When virally infected cells in the brain called astrocytes come in contact with antiviral T cells of the immune system, they undergo a unique series of changes that dramatically reorganize their shape and function, according to researchers at the Board of Governors Gene Therapeutics Research Institute at Cedars-Sinai Medical Center.

Key advance toward 'micro-spacecraft'
Fleets of inexpensive, pint-sized spacecraft are one giant leap closer to lift off.

Tracking a crop disease could save millions of lives
Scientists have discovered why one of the world's most important agricultural diseases emerged, according to research published in the September issue of the Journal of General Virology.

Elsevier announces 10 semi-finalists for the Elsevier Grand Challenge
Elsevier, a leading global healthcare and scientific publisher, has announced ten semi-finalists in the Elsevier Grand Challenge, a competition inviting the scientific community to prototype tools innovating how Life Sciences information is used in online text databases.

Northeast Greenland detailed by specialists
This most recent volume in the Geological Society of America's Memoir series presents an overview of the East Greenland Caledonides within a modern plate-tectonic framework --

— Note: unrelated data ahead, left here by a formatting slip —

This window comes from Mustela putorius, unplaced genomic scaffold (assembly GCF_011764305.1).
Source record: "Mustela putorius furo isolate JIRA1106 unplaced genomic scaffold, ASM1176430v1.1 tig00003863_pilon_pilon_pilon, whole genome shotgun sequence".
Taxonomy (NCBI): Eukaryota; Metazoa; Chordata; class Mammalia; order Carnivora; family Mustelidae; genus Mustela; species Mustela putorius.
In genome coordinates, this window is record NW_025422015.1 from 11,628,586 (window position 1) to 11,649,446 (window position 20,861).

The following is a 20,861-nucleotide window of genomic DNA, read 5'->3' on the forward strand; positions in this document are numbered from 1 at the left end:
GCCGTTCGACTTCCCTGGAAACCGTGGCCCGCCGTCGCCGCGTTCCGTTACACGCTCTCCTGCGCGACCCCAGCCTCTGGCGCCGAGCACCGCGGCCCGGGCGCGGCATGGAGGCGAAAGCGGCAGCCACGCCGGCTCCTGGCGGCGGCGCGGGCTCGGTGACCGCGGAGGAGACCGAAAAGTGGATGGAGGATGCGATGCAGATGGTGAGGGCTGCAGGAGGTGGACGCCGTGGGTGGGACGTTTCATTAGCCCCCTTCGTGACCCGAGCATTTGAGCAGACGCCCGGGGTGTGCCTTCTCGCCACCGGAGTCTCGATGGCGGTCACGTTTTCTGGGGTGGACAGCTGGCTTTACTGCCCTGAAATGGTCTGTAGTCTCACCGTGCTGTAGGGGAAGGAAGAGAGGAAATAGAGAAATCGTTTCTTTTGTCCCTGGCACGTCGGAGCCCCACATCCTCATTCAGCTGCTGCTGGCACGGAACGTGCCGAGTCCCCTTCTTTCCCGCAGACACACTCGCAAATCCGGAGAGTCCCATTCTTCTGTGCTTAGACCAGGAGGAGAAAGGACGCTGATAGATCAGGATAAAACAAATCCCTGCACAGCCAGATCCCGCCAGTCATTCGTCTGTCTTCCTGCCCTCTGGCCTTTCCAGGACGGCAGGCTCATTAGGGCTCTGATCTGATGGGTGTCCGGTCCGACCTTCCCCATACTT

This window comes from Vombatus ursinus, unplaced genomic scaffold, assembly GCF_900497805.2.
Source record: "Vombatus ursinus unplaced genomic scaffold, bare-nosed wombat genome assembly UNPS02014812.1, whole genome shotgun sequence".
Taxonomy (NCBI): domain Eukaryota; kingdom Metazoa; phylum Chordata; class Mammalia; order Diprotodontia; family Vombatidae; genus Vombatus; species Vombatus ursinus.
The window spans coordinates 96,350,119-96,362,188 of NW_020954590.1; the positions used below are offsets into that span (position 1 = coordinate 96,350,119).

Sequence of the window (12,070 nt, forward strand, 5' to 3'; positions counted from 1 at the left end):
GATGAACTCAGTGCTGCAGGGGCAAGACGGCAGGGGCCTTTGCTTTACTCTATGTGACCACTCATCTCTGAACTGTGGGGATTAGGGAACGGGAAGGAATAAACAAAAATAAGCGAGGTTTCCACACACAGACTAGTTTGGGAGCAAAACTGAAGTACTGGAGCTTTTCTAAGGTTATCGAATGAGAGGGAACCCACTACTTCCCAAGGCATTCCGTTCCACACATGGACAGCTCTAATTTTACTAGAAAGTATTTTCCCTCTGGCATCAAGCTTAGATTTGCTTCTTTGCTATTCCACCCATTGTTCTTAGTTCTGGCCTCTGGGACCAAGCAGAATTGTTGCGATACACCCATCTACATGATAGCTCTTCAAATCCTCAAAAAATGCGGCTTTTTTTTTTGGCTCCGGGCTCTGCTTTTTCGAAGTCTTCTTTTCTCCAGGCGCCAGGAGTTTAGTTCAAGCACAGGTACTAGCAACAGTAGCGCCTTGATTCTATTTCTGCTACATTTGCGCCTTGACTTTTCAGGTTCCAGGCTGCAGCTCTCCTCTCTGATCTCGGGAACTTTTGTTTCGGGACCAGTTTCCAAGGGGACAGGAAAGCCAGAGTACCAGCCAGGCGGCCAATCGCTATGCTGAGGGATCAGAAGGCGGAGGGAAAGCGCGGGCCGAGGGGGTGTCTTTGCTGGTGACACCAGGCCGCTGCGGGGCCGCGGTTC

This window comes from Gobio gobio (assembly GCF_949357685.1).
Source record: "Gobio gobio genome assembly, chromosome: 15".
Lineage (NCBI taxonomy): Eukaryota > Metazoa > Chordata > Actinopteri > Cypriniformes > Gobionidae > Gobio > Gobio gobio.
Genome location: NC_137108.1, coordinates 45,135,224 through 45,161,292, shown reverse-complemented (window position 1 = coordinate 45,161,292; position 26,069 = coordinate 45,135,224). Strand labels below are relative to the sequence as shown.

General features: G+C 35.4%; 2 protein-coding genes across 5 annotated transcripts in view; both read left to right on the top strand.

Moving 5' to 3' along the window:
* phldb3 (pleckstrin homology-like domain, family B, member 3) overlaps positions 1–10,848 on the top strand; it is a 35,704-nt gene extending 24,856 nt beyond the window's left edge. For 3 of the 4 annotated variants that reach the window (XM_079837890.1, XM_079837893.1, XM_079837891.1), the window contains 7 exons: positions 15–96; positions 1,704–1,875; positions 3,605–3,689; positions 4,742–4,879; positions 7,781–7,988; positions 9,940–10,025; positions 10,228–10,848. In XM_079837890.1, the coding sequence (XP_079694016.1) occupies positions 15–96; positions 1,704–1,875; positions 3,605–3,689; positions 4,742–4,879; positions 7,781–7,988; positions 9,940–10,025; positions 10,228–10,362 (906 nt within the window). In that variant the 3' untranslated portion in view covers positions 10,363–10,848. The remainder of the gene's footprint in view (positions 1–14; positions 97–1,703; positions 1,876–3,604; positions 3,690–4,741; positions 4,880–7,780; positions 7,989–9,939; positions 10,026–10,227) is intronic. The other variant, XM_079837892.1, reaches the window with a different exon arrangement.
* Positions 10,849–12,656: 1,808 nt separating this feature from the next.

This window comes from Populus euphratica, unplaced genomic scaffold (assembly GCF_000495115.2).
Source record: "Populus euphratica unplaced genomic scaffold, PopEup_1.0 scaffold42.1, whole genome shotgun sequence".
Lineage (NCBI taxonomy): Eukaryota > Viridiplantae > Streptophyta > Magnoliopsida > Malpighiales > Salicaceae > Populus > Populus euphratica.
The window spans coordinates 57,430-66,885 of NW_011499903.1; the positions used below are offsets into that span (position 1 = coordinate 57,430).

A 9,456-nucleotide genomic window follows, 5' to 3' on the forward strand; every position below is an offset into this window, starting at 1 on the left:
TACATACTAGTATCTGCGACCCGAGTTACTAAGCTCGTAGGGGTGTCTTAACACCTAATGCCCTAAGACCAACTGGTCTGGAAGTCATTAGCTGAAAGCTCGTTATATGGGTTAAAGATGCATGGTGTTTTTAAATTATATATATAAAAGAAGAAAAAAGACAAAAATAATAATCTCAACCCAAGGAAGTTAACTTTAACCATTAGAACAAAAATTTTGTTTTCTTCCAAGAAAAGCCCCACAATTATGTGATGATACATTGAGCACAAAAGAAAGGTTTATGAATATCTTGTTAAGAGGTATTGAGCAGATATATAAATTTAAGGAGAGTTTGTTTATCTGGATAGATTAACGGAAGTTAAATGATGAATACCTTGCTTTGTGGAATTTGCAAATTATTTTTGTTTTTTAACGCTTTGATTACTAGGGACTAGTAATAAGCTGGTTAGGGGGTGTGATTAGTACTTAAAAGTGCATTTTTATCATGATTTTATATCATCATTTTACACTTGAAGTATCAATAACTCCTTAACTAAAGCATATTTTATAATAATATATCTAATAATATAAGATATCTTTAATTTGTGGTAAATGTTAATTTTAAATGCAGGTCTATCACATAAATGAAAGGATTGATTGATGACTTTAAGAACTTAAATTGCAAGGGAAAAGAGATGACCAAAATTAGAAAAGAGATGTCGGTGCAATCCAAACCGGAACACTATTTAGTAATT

Silver is the key to reducing pneumonia associated with breathing tubes
People have long prized silver as a precious metal. Now, silver-coated endotracheal tubes are giving critically ill patients another reason to value the lustrous metal.

Alexander technique offers long-term relief for back pain
Alexander technique lessons in combination with an exercise programme offer long-term effective treatment for chronic back pain, according to a study published on BMJ.com today.

The price of power at work?
Research out of the University of Toronto shows that the more senior an individual is at work, the more likely they are to encounter interpersonal conflict.

Education needed to decrease teens' misconception about emergency contraception
Targeted health education may help urban, minority adolescent women better understand how the emergency contraception pill works and eliminate some misconceptions about side effects, confidentiality and accessibility, according to a study by the Children's Hospital of Philadelphia.